It’s gonna be hugs, high-fives, or nothing
It’s amazing how many times this topic has come up in conversation recently, in the context of what happens when things get back to normal? Maybe because people really want to be thinking about days, these days, when things do get back to normal.
And after Dr. Anthony Fauci commented in an interview with the Wall Street Journal recently:
“I don’t think we should ever shake hands ever again.”
Now we’ve gotta say, most people we’ve interacted with (remotely!) come down on the side of that being a bit far-fetched. They believe when there’s a vaccine, of course we’ll go back to being a society where people shake hands.
We don’t think so.
Because what’s a handshake anyway? Does anybody really, really like shaking hands? Does anybody really feel their life will have less meaning if they don’t shake hands? WTF does handshaking even mean in this day and age? It is symbolic of an agreement? Of what? To be human? A gentle—or not so gentle—affirmation of a human bond?
It’s not a symbol of momentary ecstatic celebration like a high-five, which we do think will come roaring back because people can’t help but do it. It’s also not an expression of love or deep respect or affinity that’s usually part of a properly-given hug, which often washes over us as an irrepressible urge. But handshaking, at least for most people, we don’t think is reflexive. It involves, in almost every instance, some thought and intent.
So where does it come from in the first place? We found this description from the History Channel:
“The handshake has existed in some form or another for thousands of years, but its origins are somewhat murky. One popular theory is that the gesture began as a way of conveying peaceful intentions. By extending their empty right hands, strangers could show that they were not holding weapons and bore no ill will toward one another. Some even suggest that the up-and-down motion of the handshake was supposed to dislodge any knives or daggers that might be hidden up a sleeve. Yet another explanation is that the handshake was a symbol of good faith when making an oath or promise. When they clasped hands, people showed that their word was a sacred bond.”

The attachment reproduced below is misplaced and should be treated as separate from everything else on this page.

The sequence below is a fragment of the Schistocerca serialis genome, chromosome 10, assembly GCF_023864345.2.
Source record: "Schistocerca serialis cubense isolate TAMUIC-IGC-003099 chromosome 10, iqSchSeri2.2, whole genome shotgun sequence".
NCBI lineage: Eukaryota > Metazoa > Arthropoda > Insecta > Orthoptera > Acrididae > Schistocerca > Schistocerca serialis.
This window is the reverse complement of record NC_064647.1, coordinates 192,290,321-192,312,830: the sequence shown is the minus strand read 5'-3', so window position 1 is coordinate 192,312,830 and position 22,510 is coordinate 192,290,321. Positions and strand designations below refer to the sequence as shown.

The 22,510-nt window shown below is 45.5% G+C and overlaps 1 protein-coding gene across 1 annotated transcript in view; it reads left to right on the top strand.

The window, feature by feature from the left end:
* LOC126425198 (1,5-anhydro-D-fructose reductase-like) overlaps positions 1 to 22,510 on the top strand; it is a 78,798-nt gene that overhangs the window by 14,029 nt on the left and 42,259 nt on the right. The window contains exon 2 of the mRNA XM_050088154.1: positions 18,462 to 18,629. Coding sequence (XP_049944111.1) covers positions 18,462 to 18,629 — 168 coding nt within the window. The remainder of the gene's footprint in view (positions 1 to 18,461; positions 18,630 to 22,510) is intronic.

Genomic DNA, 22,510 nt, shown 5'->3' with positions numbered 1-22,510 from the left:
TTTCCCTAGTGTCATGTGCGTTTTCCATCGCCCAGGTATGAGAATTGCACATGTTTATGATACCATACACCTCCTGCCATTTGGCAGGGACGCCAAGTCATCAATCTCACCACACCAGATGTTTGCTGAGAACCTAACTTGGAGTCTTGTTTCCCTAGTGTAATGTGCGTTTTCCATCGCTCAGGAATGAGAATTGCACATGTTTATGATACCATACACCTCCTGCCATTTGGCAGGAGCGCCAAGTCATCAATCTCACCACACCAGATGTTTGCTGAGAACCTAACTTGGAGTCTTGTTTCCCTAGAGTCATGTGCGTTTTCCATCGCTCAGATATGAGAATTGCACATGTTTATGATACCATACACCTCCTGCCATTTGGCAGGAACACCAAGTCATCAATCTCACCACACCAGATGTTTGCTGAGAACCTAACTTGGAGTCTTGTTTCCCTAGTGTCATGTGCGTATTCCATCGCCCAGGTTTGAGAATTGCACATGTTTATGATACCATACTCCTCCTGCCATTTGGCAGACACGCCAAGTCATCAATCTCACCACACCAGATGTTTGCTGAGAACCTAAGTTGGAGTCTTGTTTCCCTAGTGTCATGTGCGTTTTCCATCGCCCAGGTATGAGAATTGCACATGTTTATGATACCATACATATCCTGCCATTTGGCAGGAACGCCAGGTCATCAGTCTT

Interesting, but really has almost nothing to do with why we shake hands as a greeting today or rather, until recently. We feel pretty safe asserting most handshakes that happened this January, let’s say, had little to do with either weapons or sacred bonds, and more to do with “hiya” or “bye, now”.
We do think there is a modern reason for handshakes and it’s not a bad one: it’s an egalitarian gesture. In societies that use a bow instead of a handshake, there’s often if not always a strong component of status in that bow. So it’s not just a way of saying “good to meet you”, “hello”, or “goodbye”. It’s a way of asserting your dominance, or accepting your subservience in many cases. If a boss hires you in a society where you bow, the bow you’d give in response would be expected to represent both the appropriate expression of gratitude and reverence deserved by a higher status individual, and an acceptance of your lowlier role in the corporate hierarchy.
Handshake is pretty much the opposite: “we’re the same”, “we’re in this together”, “trust me, because here I am giving you my hand to show you I don’t think I’m any better (or worse) than you.” That’s also why it’s been considered insulting if you refuse to shake somebody’s hand. If a boss in the U.S. hires you and shakes your hand, it’s usually more like “welcome to the team!”
There are no doubt times where handshakes too are a sign of status, even a bestowal of status: for instance, if the President shakes hands with you, or your favorite singer, or a personal hero. Or even a crush, as demonstrated (sort of) in this clip from the Simpsons (BTW we don’t recommend a shoulder punch as a viable alternative greeting!):
But those kinds of contacts are exceptions. Especially now that everybody’s walking around with smartphones and has gotten really good at quickly taking selfies with celebrities should the occasion arise; that’s a better memento anyway.
Let’s say the symbol of egalitarianism that’s maybe symbolized by the handshake is worth trying to keep. Could it be conveyed by another gesture that doesn’t involve contact and the potential germ spreading that can come with that?
If so, what is it?
- Elbow bump?
- Hawaiian shaka sign 🤙 ? (Having lived briefly in Hawaii, we really like this one!)
- Military style salute?
- Peace sign?
- Non-status-centric bow?
- Words that verbally convey handshake meaning beyond “hi” and “bye”?
- Non-pervy wink?
- Careful pantomime air kiss?
- Hand on the heart, which is already common in the Mideast?
- Namaste gesture most familiar to many of us from yoga or emojis 🙏 ?
- Thai “wai” gesture, which does have a “status” element to it, but is generally looser than a formal bow.
- “Small hearts”? As seen here:
When we asked our friends for additional suggestions, we found a surprisingly large number coming from classic TV:
- “Nanu-Nanu”? (Which was an homage to Spock’s Vulcan Salute, which has already been adopted by some, but is not easy for everyone to do):
- “There he is!”? From the Sopranos (Which was sometimes but not usually followed by a hug, and also would have to be adjusted for more gender fluid times):
- “The Fonz” from Happy Days? “Ayyyy!”:
- Or this? (Another of our personal favorites):
Whatever we end up doing, we’re pretty sure we certainly won’t be doing what dogs do!